To understand how a spreadsheet approaches the same problem, you’ll have to hearken back to something else you probably learned in grade school: plotting points on a grid. The teacher would give you a paper grid and pair of “coordinates,” and you had to pencil in a dot on the grid at the position the coordinates indicated. I’m happy to tell you that the payday for learning that skill has finally arrived. You see, your new Google Sheet is smart enough to know that when you pasted the salary data into it, Anderson’s new salary landed at the intersection of Column C and Row 2, a box, or cell, that your Google Sheet understands to be “Cell C2”:
To tell your Google Sheet to find Anderson’s raise, all you have to do is tell it to take the number in cell C2 (Anderson’s new salary) and subtract from it the number in cell B2 (Anderson’s old salary). To do so, click on a handy blank cell – let’s use cell D2 – type an equal sign, click on cell c2, type a minus sign, click on cell B2, and press “Enter.”
While you are typing these instructions, your screen should look like this:
After you’ve hit “Enter,” click on cell D2, and you should see this:
This little exercise has revealed one advantage a spreadsheet has over a calculator: Once you’ve gotten a number into a spreadsheet, you never have to type it again. Any time you want to do something with it, all you have to do is point to its location. That’s faster, and it eliminates the possibility of typos.
But there’s more. Here comes the impressive part I promised a moment ago.
See that little blue square in the lower right corner of cell D2? Click on it with your mouse (when you’re on exactly the right spot to click, you mouse pointer will change to a large “plus sign” shape), hold down the left mouse button to “grab” the square, drag down to cell D23, just to the right of Thomas Wilson’s new salary of 56815, then release the left mouse button. If you did all of that correctly, your Google Sheet will instantaneously calculate the raise for each of the other 21 department heads, from Michael Brown down to Wilson. The results should look like this:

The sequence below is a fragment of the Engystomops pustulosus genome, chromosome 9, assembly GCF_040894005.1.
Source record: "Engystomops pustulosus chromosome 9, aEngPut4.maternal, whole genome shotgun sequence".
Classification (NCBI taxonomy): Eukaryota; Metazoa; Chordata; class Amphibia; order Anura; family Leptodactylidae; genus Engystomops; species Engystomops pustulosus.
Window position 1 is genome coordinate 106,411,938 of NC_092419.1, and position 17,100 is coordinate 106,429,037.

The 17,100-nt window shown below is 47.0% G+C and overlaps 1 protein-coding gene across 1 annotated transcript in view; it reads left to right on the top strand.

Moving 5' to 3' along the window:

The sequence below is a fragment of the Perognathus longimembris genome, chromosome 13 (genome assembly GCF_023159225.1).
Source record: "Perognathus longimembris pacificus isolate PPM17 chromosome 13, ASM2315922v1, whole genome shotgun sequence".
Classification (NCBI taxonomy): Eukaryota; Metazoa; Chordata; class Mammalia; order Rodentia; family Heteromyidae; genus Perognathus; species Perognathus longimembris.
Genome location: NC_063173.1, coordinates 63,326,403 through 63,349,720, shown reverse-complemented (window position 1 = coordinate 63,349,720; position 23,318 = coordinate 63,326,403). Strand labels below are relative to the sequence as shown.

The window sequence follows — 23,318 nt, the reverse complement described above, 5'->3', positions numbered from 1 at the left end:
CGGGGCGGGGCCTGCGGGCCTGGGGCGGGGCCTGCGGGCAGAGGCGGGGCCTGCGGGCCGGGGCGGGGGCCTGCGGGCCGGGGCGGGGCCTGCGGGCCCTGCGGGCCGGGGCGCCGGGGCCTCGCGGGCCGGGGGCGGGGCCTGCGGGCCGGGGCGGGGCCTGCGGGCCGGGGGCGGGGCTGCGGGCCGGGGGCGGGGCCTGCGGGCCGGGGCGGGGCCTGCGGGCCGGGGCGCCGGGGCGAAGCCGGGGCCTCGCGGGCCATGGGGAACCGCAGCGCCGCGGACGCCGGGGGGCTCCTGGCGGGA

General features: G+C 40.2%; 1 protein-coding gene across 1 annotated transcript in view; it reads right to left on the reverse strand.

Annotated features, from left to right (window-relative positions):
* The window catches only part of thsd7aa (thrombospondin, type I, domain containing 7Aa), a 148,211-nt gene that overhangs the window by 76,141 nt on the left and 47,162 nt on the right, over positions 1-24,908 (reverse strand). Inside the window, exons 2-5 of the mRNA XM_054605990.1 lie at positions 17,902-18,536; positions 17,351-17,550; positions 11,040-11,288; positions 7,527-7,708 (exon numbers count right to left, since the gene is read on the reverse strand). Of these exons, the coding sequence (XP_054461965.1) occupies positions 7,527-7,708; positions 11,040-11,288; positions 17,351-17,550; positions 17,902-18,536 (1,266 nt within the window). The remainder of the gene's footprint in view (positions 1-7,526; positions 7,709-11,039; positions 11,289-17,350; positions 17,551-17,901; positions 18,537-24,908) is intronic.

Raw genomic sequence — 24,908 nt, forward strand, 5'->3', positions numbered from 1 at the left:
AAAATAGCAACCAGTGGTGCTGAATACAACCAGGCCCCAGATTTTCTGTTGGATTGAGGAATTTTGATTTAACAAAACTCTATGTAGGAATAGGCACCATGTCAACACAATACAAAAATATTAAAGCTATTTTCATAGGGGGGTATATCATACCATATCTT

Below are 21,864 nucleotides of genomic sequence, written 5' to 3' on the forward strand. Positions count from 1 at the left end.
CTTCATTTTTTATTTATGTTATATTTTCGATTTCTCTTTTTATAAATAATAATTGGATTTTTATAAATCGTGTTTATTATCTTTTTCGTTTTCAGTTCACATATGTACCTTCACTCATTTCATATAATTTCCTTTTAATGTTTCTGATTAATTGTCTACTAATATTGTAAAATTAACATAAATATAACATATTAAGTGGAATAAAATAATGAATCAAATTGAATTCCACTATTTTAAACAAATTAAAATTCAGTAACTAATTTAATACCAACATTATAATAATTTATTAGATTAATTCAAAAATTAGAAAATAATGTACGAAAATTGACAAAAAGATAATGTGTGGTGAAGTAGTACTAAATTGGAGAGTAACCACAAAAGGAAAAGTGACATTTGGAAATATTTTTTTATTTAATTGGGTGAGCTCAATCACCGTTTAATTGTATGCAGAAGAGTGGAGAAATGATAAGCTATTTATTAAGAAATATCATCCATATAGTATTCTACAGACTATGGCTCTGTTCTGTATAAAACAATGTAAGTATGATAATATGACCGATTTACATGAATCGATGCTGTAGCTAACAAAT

Try that with a calculator! A spreadsheet’s ability to work based on each value’s location, rather than just the value itself, gives the spreadsheet tremendous speed and flexibility. Also, if you ever change a value in a spreadsheet, any calculations that value is involved in will automatically recalculate. For example, try changing Anderson’s new salary to 55000 by typing 55000 in place of the original 54109 and then pressing “Enter.” The instant you hit “Enter,” the amount of his raise will update to 5810, which is 55000, Anderson’s original salary of 49190.
To finish up, add a bold-faced “Raises” heading to cell D2 so we can keep track of what the column shows. Also, don’t forget to change Anderson’s new salary back to 54109.
In this part, you’ve learned how to log into Google Drive, create a Google Sheet, copy and paste data into the sheet, automatically resize a column, identify a cell’s location based on its column (vertical) and row (horizontal) position, program a simple calculation, and copy that calculation into other cells.
Go to Part 2: Describing and Comparing the raises
Go to Part 3: Making an interactive graphic